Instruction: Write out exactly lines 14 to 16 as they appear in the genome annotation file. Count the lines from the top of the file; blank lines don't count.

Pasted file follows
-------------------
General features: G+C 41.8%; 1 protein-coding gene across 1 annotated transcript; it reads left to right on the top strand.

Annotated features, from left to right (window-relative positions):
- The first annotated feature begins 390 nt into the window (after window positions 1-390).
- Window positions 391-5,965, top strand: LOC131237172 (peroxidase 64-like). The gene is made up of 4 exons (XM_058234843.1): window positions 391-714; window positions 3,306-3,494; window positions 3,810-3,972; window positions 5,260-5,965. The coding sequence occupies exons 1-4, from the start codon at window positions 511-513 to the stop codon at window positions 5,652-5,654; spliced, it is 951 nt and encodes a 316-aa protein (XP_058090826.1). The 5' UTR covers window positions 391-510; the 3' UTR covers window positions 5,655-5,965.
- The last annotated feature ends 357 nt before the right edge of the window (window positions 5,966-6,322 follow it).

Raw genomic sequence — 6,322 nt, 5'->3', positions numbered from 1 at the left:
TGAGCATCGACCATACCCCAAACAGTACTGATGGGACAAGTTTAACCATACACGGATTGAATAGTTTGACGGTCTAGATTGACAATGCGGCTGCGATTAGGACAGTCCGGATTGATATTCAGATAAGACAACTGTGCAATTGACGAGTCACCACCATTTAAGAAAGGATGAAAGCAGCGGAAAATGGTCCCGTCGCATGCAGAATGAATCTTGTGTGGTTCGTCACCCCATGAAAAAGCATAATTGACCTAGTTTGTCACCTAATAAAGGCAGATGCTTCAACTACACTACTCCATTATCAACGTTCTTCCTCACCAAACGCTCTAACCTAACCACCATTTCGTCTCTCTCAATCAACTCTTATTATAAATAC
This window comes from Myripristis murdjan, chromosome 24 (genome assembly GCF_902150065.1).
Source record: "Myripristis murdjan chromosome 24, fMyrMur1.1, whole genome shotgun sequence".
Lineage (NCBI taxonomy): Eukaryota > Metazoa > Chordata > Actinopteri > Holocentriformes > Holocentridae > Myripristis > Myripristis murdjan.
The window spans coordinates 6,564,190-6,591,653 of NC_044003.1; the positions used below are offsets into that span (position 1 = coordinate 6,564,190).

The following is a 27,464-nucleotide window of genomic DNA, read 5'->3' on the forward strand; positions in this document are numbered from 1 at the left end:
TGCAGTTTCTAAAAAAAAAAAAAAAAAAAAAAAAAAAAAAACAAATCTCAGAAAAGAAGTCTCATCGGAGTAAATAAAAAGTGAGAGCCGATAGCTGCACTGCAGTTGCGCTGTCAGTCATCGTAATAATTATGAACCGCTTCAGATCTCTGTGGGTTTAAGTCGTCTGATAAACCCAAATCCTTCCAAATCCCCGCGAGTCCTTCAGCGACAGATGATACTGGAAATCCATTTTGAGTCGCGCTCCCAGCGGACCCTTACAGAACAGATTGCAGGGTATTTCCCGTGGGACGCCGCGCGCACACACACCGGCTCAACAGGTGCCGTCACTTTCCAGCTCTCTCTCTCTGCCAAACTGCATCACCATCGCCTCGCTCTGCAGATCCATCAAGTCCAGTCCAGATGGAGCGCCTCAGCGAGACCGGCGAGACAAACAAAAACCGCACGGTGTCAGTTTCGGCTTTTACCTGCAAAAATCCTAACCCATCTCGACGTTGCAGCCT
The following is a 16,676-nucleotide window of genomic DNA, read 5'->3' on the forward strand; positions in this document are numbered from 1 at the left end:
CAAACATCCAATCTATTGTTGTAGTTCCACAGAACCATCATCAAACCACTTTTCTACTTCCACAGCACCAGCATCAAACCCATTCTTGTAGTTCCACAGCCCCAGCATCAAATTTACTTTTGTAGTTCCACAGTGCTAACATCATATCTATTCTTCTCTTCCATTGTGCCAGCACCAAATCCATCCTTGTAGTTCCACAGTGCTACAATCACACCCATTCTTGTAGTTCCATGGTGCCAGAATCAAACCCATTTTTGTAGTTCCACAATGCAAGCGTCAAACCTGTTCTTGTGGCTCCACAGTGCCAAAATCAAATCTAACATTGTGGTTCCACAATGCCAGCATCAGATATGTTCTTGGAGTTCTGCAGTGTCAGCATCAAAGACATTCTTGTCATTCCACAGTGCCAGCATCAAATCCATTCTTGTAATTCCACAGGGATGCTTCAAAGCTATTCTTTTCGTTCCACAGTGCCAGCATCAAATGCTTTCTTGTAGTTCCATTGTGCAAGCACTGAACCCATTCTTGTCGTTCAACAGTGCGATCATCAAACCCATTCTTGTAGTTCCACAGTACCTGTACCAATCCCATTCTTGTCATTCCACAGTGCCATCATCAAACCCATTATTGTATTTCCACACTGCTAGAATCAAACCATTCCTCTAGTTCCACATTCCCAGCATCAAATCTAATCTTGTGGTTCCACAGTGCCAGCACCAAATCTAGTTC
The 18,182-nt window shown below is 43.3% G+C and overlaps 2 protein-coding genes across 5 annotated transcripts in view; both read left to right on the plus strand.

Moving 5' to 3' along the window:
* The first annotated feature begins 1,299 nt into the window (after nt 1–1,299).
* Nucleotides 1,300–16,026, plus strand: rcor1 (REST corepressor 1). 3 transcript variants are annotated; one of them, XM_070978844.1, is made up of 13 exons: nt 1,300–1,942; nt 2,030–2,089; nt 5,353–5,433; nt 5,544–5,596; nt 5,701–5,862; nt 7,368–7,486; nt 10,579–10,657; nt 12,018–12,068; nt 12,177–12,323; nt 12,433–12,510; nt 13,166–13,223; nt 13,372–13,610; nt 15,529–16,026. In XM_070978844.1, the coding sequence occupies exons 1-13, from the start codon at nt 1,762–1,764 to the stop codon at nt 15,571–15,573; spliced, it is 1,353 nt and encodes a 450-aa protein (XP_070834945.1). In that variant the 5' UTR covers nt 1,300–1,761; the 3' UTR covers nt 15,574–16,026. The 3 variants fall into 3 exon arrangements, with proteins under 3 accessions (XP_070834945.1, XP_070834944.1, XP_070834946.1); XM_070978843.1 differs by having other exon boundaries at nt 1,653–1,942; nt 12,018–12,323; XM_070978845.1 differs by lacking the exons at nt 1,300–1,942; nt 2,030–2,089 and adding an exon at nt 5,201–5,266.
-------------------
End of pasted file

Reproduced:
The following is a 16,676-nucleotide window of genomic DNA, read 5'->3' on the forward strand; positions in this document are numbered from 1 at the left end:
CAAACATCCAATCTATTGTTGTAGTTCCACAGAACCATCATCAAACCACTTTTCTACTTCCACAGCACCAGCATCAAACCCATTCTTGTAGTTCCACAGCCCCAGCATCAAATTTACTTTTGTAGTTCCACAGTGCTAACATCATATCTATTCTTCTCTTCCATTGTGCCAGCACCAAATCCATCCTTGTAGTTCCACAGTGCTACAATCACACCCATTCTTGTAGTTCCATGGTGCCAGAATCAAACCCATTTTTGTAGTTCCACAATGCAAGCGTCAAACCTGTTCTTGTGGCTCCACAGTGCCAAAATCAAATCTAACATTGTGGTTCCACAATGCCAGCATCAGATATGTTCTTGGAGTTCTGCAGTGTCAGCATCAAAGACATTCTTGTCATTCCACAGTGCCAGCATCAAATCCATTCTTGTAATTCCACAGGGATGCTTCAAAGCTATTCTTTTCGTTCCACAGTGCCAGCATCAAATGCTTTCTTGTAGTTCCATTGTGCAAGCACTGAACCCATTCTTGTCGTTCAACAGTGCGATCATCAAACCCATTCTTGTAGTTCCACAGTACCTGTACCAATCCCATTCTTGTCATTCCACAGTGCCATCATCAAACCCATTATTGTATTTCCACACTGCTAGAATCAAACCATTCCTCTAGTTCCACATTCCCAGCATCAAATCTAATCTTGTGGTTCCACAGTGCCAGCACCAAATCTAGTTC
The 18,182-nt window shown below is 43.3% G+C and overlaps 2 protein-coding genes across 5 annotated transcripts in view; both read left to right on the plus strand.